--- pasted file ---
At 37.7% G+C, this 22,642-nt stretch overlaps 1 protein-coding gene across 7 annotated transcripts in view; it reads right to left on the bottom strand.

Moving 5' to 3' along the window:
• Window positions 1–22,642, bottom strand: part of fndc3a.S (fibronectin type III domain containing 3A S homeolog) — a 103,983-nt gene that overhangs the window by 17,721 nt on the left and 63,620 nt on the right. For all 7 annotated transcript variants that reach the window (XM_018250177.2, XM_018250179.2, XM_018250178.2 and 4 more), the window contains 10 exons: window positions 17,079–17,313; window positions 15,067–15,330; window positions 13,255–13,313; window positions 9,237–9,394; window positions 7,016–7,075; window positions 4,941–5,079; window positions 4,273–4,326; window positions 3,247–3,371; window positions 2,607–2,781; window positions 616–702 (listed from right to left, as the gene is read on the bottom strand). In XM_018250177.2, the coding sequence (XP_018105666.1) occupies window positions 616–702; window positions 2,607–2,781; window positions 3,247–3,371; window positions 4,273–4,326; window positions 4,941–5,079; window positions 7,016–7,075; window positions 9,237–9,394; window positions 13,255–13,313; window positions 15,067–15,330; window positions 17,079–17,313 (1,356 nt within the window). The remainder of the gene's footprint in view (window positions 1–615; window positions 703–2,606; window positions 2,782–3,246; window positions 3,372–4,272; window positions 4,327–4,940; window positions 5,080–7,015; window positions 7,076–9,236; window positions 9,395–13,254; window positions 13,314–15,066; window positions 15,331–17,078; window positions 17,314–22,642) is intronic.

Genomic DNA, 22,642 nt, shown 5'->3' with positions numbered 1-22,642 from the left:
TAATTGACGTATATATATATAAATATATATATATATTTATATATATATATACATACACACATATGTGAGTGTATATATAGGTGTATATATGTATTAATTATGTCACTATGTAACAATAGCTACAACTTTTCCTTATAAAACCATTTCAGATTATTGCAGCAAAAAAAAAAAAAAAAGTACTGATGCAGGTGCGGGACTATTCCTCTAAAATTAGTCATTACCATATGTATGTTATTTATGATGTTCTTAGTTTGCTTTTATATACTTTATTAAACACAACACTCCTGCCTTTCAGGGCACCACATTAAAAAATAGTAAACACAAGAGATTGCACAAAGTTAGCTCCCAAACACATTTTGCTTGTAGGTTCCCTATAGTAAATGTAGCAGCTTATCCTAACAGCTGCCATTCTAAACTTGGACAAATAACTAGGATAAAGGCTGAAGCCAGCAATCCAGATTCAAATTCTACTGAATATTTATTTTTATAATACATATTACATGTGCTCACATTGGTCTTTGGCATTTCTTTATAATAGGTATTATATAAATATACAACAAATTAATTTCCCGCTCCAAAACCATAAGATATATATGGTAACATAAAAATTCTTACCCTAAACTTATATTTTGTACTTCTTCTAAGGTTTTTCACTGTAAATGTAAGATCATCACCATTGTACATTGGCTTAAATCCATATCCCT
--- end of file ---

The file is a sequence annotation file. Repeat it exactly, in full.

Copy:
At 37.7% G+C, this 22,642-nt stretch overlaps 1 protein-coding gene across 7 annotated transcripts in view; it reads right to left on the bottom strand.

Moving 5' to 3' along the window:
• Window positions 1–22,642, bottom strand: part of fndc3a.S (fibronectin type III domain containing 3A S homeolog) — a 103,983-nt gene that overhangs the window by 17,721 nt on the left and 63,620 nt on the right. For all 7 annotated transcript variants that reach the window (XM_018250177.2, XM_018250179.2, XM_018250178.2 and 4 more), the window contains 10 exons: window positions 17,079–17,313; window positions 15,067–15,330; window positions 13,255–13,313; window positions 9,237–9,394; window positions 7,016–7,075; window positions 4,941–5,079; window positions 4,273–4,326; window positions 3,247–3,371; window positions 2,607–2,781; window positions 616–702 (listed from right to left, as the gene is read on the bottom strand). In XM_018250177.2, the coding sequence (XP_018105666.1) occupies window positions 616–702; window positions 2,607–2,781; window positions 3,247–3,371; window positions 4,273–4,326; window positions 4,941–5,079; window positions 7,016–7,075; window positions 9,237–9,394; window positions 13,255–13,313; window positions 15,067–15,330; window positions 17,079–17,313 (1,356 nt within the window). The remainder of the gene's footprint in view (window positions 1–615; window positions 703–2,606; window positions 2,782–3,246; window positions 3,372–4,272; window positions 4,327–4,940; window positions 5,080–7,015; window positions 7,076–9,236; window positions 9,395–13,254; window positions 13,314–15,066; window positions 15,331–17,078; window positions 17,314–22,642) is intronic.

Genomic DNA, 22,642 nt, shown 5'->3' with positions numbered 1-22,642 from the left:
TAATTGACGTATATATATATAAATATATATATATATTTATATATATATATACATACACACATATGTGAGTGTATATATAGGTGTATATATGTATTAATTATGTCACTATGTAACAATAGCTACAACTTTTCCTTATAAAACCATTTCAGATTATTGCAGCAAAAAAAAAAAAAAAAGTACTGATGCAGGTGCGGGACTATTCCTCTAAAATTAGTCATTACCATATGTATGTTATTTATGATGTTCTTAGTTTGCTTTTATATACTTTATTAAACACAACACTCCTGCCTTTCAGGGCACCACATTAAAAAATAGTAAACACAAGAGATTGCACAAAGTTAGCTCCCAAACACATTTTGCTTGTAGGTTCCCTATAGTAAATGTAGCAGCTTATCCTAACAGCTGCCATTCTAAACTTGGACAAATAACTAGGATAAAGGCTGAAGCCAGCAATCCAGATTCAAATTCTACTGAATATTTATTTTTATAATACATATTACATGTGCTCACATTGGTCTTTGGCATTTCTTTATAATAGGTATTATATAAATATACAACAAATTAATTTCCCGCTCCAAAACCATAAGATATATATGGTAACATAAAAATTCTTACCCTAAACTTATATTTTGTACTTCTTCTAAGGTTTTTCACTGTAAATGTAAGATCATCACCATTGTACATTGGCTTAAATCCATATCCCT